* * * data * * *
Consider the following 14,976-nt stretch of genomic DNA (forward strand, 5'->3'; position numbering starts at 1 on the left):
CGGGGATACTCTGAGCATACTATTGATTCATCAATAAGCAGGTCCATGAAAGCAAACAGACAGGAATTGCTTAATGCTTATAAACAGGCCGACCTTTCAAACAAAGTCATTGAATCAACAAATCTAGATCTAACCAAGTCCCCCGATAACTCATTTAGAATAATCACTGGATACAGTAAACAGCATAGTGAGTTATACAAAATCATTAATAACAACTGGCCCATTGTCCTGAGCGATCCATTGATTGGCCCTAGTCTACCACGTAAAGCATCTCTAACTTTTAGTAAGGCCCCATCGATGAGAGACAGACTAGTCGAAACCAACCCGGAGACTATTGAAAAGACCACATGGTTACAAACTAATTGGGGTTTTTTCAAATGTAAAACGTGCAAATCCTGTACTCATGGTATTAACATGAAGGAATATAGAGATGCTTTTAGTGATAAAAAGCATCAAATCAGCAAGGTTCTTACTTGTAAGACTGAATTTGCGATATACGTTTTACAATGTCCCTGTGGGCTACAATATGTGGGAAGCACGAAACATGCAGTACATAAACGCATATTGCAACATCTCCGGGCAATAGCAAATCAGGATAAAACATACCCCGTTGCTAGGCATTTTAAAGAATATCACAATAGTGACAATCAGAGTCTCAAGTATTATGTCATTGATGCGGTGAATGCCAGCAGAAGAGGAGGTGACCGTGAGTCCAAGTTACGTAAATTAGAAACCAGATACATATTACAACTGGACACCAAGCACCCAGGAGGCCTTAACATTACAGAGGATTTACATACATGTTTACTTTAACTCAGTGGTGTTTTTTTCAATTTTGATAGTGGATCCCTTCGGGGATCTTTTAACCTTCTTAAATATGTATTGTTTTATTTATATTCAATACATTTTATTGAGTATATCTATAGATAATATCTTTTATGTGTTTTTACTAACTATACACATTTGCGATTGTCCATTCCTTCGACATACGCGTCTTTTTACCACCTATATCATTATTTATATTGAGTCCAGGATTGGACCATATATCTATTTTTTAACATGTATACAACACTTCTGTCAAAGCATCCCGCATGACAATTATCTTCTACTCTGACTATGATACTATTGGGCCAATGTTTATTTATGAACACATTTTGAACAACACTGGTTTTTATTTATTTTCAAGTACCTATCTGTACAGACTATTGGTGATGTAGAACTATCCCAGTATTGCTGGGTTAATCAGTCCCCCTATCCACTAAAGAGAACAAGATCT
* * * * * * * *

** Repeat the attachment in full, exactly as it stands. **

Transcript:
Consider the following 14,976-nt stretch of genomic DNA (forward strand, 5'->3'; position numbering starts at 1 on the left):
CGGGGATACTCTGAGCATACTATTGATTCATCAATAAGCAGGTCCATGAAAGCAAACAGACAGGAATTGCTTAATGCTTATAAACAGGCCGACCTTTCAAACAAAGTCATTGAATCAACAAATCTAGATCTAACCAAGTCCCCCGATAACTCATTTAGAATAATCACTGGATACAGTAAACAGCATAGTGAGTTATACAAAATCATTAATAACAACTGGCCCATTGTCCTGAGCGATCCATTGATTGGCCCTAGTCTACCACGTAAAGCATCTCTAACTTTTAGTAAGGCCCCATCGATGAGAGACAGACTAGTCGAAACCAACCCGGAGACTATTGAAAAGACCACATGGTTACAAACTAATTGGGGTTTTTTCAAATGTAAAACGTGCAAATCCTGTACTCATGGTATTAACATGAAGGAATATAGAGATGCTTTTAGTGATAAAAAGCATCAAATCAGCAAGGTTCTTACTTGTAAGACTGAATTTGCGATATACGTTTTACAATGTCCCTGTGGGCTACAATATGTGGGAAGCACGAAACATGCAGTACATAAACGCATATTGCAACATCTCCGGGCAATAGCAAATCAGGATAAAACATACCCCGTTGCTAGGCATTTTAAAGAATATCACAATAGTGACAATCAGAGTCTCAAGTATTATGTCATTGATGCGGTGAATGCCAGCAGAAGAGGAGGTGACCGTGAGTCCAAGTTACGTAAATTAGAAACCAGATACATATTACAACTGGACACCAAGCACCCAGGAGGCCTTAACATTACAGAGGATTTACATACATGTTTACTTTAACTCAGTGGTGTTTTTTTCAATTTTGATAGTGGATCCCTTCGGGGATCTTTTAACCTTCTTAAATATGTATTGTTTTATTTATATTCAATACATTTTATTGAGTATATCTATAGATAATATCTTTTATGTGTTTTTACTAACTATACACATTTGCGATTGTCCATTCCTTCGACATACGCGTCTTTTTACCACCTATATCATTATTTATATTGAGTCCAGGATTGGACCATATATCTATTTTTTAACATGTATACAACACTTCTGTCAAAGCATCCCGCATGACAATTATCTTCTACTCTGACTATGATACTATTGGGCCAATGTTTATTTATGAACACATTTTGAACAACACTGGTTTTTATTTATTTTCAAGTACCTATCTGTACAGACTATTGGTGATGTAGAACTATCCCAGTATTGCTGGGTTAATCAGTCCCCCTATCCACTAAAGAGAACAAGATCT